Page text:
Minds-on Activities for Teaching Biology The resources listed below include: minds-on, hands-on activities and minds-on analysis and discussion activities for teaching biology to high school and middle school students and students in non-major college biology coursesoverviews of important biological topicsgames for learning and review. Many of these activities are explicitly aligned with the Next Generation Science Standards, as indicated by (NGSS) in the descriptions below and as described in Summary Tables and in the Teacher Notes for individual activities.
Atom Building Game Downloads/Resources: Instruction SheetPeriodic TableSample Investigation Helpful Tips Many teachers have suggested that the best way to store and keep track of the marbles is to put all of the same-colored marbles (from all game boards) in one large plastic bin or zip lock bag, and then provide only the number that students will need for a particular activity.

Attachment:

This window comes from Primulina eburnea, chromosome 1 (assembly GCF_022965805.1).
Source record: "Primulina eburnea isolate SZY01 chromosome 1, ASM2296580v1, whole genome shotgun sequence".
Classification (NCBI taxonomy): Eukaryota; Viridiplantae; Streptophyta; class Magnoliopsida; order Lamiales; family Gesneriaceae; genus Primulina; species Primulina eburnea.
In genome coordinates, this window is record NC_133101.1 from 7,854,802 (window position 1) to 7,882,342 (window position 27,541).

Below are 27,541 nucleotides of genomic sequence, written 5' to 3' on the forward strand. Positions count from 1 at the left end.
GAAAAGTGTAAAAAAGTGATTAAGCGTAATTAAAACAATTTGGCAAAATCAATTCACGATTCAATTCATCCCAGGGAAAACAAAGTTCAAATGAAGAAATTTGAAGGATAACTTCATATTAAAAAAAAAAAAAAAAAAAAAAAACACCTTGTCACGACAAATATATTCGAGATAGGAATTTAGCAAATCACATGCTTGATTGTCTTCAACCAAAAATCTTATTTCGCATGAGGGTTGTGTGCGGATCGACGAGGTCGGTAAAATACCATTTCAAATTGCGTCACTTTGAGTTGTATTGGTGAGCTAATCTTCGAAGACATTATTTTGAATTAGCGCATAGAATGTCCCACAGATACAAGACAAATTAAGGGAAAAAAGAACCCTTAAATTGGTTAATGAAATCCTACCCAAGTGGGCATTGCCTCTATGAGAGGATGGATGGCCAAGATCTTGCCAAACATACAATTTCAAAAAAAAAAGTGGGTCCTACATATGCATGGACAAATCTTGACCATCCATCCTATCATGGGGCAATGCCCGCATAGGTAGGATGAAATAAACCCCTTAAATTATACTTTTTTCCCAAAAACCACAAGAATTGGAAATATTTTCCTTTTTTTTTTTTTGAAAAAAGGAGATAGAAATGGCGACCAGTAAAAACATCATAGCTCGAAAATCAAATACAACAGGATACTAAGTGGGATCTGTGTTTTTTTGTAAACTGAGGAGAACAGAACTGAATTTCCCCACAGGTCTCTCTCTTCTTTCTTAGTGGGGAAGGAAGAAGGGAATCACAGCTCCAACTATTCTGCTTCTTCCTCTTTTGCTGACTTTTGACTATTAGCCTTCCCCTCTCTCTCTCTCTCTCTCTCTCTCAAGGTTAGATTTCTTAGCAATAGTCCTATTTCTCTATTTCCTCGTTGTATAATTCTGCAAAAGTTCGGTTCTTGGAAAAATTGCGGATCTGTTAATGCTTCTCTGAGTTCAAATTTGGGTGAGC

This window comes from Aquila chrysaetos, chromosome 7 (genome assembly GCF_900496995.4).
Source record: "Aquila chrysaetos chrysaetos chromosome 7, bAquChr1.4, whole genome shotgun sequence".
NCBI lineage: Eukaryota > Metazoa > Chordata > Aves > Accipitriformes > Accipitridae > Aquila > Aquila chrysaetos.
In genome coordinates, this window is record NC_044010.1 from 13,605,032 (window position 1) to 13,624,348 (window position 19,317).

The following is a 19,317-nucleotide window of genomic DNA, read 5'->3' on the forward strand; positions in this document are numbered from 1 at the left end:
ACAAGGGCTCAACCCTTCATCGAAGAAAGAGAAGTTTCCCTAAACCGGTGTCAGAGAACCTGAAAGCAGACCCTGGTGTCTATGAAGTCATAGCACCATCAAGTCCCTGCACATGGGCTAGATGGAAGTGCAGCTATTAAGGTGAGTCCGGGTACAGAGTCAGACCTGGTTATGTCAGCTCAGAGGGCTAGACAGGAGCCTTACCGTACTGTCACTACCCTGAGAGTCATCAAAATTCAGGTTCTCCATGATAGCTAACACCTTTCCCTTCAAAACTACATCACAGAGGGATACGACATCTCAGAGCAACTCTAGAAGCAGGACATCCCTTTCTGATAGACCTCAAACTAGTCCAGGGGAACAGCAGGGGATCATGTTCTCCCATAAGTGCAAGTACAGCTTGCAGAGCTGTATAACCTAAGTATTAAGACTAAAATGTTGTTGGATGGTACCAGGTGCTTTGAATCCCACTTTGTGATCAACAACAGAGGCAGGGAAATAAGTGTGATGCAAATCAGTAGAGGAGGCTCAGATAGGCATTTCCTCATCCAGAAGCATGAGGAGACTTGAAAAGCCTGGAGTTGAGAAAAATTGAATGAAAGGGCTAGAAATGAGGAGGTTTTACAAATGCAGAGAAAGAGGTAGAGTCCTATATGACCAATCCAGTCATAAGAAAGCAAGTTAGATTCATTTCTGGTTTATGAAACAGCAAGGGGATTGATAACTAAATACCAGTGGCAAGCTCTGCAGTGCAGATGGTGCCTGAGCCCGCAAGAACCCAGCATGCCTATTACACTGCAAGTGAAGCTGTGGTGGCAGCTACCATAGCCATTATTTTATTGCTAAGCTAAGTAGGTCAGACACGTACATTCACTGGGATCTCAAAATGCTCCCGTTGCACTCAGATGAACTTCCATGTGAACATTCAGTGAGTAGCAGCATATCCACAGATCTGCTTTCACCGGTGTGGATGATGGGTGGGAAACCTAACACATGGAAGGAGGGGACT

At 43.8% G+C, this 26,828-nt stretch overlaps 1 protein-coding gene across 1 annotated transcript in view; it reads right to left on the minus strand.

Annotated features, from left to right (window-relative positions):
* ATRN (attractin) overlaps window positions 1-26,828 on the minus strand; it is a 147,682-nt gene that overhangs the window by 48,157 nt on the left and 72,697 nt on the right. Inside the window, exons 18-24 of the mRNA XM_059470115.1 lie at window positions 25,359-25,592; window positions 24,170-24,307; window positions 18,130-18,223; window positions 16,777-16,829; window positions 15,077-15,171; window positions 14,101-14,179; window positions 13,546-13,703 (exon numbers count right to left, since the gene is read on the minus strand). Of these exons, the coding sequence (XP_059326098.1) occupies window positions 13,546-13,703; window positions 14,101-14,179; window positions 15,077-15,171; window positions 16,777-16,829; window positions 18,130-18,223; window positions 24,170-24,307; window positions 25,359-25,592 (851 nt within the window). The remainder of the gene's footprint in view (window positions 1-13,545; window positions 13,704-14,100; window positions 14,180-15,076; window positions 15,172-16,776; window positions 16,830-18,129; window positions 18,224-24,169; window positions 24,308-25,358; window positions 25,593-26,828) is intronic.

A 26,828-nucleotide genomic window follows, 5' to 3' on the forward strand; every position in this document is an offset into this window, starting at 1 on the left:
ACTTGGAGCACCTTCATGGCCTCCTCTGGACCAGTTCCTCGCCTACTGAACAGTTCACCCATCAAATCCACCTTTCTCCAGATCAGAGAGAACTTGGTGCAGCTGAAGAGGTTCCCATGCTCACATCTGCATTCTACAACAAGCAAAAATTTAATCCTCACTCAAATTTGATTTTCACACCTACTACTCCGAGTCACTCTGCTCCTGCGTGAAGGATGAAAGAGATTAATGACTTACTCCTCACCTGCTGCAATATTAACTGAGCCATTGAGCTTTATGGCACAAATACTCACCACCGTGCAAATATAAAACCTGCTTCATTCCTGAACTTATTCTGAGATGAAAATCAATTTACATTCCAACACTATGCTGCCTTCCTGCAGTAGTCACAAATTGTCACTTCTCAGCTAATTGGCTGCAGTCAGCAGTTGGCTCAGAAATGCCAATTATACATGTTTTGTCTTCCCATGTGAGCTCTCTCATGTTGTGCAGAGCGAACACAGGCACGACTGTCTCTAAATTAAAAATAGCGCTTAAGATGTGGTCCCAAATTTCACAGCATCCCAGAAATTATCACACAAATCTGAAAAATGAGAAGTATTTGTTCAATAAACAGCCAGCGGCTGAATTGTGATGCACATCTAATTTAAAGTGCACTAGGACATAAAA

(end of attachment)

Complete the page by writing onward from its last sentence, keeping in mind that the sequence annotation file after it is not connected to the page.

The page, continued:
Detailed age map shows how Milky Way came together Using colors to identify the approximate ages of more than 130,000 stars in the Milky Way's halo, Notre Dame astronomers have produced the clearest picture yet of how the galaxy formed more than 13.5 billion years ago. Astrophysicist Daniela Carollo, research assistant professor in the Department of Physics at the University of Notre Dame, and Timothy Beers, Notre Dame Chair of Astrophysics, along with research assistant professor Vinicius Placco and their colleagues published their findings in Nature Physics, including a chronographic (age) map that supports a hierarchical model of galaxy formation. That model, developed by theoreticians over the past few decades, suggests that the Milky Way formed by merging and accretion of small mini-halos containing stars and gas, and that the oldest of the Milky Way's stars are at the center of the galaxy and younger stars and galaxies merged with the Milky Way, drawn in by gravity over billions of years.